Wednesday, April 1, 2009

Dell Universal Monsters

How could this have gone so wrong? Of the above book, in the first image, I bought FRANKENSTEIN at WizardWorld when it was still the Chicago ComiCon (WW does not mention Chicago on their badges or ads, the dicks). When I was in my teens, there were those machines where you saw the comics displayed in a huge vending machine, much like the snack machines in the present. Whatever comic came sliding out, there'd be a different one now showing. Completely random. It might go from BEYOND THE UNKNOWN to LITTLE LULU. This is where I encountered those other nutty books, and I bought them strictly for the names, just as a lot of kids my age in 1972 did. The vending machines were at the now-demolished Fairway, which had always been closed for health violations, and the Zayre department store over dere by Southwest Highway and Mr. Shrimp. Frank N. Stone was a guy who was a superhero who fought wearing a green mask like his ancestor (?) and I think was a lawyer, too. Dracula is the goofiest of the bunch because his series last the longest, seven issues, although issues 5, 6, and 7, reprinted issues 1, 2, and 3 with the price hike from 12 to 15 cents. No reprint of issue 4 and no issue 8. Of course, back then it took longer to see the sales numbers come in, so it could be that by the time #4 was out, Dell realized that that series was doing the best of the three. WEREWOLF was the best, if you could call it that, because the guy was a secret agent and he wasn't a werewolf. But he had a German shepherd named Wolf. I think his series last two issues. It's crazy that I have most of these issues--if I really looked, I'll bet I'm missing three issues out of all the books--but I haven't run into the one-shots. Oh, I just remembered, I have THE CREATURE, too, but someone gave that to me. Oh, Dell, where did you go wrong? Well, even with bad artwork, at least WEREWOLF was worth it.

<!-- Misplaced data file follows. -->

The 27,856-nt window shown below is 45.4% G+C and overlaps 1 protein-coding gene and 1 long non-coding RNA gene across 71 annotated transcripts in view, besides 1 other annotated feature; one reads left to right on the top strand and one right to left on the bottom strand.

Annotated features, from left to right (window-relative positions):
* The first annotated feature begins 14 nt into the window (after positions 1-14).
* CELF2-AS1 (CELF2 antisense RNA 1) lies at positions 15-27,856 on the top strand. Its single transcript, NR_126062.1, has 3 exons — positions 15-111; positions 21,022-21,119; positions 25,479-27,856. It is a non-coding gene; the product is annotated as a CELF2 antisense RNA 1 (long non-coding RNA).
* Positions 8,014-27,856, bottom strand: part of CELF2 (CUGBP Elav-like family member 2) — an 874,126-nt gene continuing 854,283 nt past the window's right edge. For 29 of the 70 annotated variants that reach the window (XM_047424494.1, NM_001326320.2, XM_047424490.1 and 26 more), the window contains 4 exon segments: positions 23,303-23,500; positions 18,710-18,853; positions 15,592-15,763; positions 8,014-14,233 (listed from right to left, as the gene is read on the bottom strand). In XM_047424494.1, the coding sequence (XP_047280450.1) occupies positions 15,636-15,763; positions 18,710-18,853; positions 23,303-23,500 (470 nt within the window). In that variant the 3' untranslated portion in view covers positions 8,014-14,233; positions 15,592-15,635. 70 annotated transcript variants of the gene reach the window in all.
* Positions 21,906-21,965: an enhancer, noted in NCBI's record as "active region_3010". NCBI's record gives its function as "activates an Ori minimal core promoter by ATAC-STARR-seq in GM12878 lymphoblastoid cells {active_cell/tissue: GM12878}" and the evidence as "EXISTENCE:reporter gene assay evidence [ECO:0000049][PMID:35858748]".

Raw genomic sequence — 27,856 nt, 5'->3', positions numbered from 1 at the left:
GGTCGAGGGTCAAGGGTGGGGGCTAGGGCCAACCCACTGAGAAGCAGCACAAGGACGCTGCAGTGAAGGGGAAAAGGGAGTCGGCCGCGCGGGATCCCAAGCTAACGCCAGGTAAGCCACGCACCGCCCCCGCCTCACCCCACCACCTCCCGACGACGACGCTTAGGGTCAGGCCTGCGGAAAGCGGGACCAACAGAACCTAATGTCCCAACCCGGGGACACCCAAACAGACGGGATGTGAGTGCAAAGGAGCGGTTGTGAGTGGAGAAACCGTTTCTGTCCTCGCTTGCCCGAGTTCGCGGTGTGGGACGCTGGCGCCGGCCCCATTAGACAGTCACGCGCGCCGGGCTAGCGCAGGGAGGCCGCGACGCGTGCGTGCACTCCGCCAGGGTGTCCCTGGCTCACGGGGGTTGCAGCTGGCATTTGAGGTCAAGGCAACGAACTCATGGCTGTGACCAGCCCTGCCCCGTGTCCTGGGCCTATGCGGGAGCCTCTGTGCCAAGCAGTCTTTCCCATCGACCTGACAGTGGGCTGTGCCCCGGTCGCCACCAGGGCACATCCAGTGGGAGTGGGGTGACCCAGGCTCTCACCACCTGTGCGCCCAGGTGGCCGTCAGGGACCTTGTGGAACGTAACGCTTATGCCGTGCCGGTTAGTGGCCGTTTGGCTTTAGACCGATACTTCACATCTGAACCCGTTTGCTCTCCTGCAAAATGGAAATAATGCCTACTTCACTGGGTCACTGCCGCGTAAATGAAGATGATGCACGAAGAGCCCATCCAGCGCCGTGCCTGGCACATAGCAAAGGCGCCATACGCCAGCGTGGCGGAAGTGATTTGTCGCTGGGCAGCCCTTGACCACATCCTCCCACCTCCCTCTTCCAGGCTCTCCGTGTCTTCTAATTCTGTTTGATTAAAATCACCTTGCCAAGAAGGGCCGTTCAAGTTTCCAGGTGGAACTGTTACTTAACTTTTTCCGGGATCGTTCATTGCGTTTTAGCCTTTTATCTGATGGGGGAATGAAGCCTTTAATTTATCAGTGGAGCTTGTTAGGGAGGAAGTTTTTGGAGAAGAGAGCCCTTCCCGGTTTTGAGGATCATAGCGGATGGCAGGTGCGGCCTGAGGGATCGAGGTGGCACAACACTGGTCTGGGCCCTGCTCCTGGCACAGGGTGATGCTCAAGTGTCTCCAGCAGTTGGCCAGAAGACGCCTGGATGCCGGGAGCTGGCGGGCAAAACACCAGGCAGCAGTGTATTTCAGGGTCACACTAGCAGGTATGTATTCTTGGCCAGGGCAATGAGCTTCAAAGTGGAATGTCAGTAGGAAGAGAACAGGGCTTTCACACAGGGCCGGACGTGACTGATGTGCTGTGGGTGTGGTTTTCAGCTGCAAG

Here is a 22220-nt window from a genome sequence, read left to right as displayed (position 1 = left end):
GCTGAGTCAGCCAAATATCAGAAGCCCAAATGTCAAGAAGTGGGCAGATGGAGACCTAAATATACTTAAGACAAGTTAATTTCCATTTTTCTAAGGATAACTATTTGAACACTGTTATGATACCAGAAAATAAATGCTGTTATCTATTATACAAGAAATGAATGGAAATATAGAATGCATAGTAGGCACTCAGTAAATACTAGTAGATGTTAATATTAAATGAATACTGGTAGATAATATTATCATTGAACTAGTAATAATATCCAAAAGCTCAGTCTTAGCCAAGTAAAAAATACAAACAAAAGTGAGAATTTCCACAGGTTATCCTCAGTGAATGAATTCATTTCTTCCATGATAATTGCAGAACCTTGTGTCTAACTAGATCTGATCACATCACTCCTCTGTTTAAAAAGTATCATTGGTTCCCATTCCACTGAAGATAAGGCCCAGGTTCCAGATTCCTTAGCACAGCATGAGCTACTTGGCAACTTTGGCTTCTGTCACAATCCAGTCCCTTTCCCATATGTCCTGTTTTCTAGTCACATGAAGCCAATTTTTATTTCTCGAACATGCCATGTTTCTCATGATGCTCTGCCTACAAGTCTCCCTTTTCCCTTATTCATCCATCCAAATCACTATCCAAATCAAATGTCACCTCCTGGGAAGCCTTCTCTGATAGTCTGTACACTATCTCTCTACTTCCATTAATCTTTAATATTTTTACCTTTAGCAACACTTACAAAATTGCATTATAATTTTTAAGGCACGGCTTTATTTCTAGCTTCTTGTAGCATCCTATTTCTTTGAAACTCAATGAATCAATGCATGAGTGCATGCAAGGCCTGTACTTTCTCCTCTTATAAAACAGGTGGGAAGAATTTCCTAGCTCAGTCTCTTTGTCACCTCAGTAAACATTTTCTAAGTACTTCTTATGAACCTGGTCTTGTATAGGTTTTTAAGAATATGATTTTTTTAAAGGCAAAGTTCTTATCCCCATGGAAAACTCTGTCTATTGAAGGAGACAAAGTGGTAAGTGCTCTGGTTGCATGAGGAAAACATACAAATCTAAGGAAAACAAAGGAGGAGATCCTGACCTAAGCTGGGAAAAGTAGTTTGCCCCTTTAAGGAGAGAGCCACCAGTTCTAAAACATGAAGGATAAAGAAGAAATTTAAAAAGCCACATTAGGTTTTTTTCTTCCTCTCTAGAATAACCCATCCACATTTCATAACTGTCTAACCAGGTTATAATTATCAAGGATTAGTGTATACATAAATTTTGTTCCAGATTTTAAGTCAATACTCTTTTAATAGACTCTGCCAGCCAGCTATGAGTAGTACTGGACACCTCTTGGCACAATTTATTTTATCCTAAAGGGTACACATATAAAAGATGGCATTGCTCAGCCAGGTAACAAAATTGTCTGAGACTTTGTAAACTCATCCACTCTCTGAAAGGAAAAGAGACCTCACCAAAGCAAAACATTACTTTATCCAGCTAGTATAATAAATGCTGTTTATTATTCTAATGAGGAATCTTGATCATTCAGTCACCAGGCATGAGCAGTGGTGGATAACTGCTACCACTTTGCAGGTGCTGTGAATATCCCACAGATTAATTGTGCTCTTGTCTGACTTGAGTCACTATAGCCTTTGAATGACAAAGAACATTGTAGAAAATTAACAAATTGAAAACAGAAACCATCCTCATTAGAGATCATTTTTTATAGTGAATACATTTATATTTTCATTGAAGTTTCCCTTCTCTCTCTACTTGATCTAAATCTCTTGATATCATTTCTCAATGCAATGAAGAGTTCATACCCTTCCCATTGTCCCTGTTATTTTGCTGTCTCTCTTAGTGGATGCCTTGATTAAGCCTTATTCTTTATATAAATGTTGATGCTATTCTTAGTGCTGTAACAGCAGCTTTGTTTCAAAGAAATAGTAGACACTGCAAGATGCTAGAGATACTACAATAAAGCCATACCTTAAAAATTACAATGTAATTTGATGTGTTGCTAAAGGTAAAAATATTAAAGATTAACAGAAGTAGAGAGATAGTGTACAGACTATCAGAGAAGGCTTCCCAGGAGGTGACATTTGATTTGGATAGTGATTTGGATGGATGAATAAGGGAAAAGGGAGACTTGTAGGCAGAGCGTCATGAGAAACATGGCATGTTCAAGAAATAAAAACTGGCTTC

Sidney said...

I remember a magazine article years ago discussing that Dracula-as-super-hero issue you have there. I've never seen it anywhere other than that.

Interesting stuff.

Charles Gramlich said...

Sure wish I'd seen these when I was a young lad. How much more twisted I'd be.

James Robert Smith said...

Those Dell superheroes were really awful comics.

Dell, like so many other comics publishers, just fell apart. Initially, they were the license holder for Disney. And in the day there were a number of Disney titles that sold--I shit you not--three million copies per month. Now the last license-holder for Disney comics (Gemstone) is relinquishing the rights. So there will be no new Disney comics (once more) in the nation of origin of both the comic book and Disney characters. I can't think of a better sign of the decline of the comic book industry.

The main thing about comic books is this:

Once upon a time, little kids actually took the time to read.


Steve Malley said...

I think the comics vending machine says it all about comics in those days: "Here kid, read it. What do you care who's in it, it's a comics ain't it?"

Of course, there was a certain tacky grace to comics in those days, something that got lost when the industry shifted to adult collectors and the men in capes and underwear started taking themselves seriously...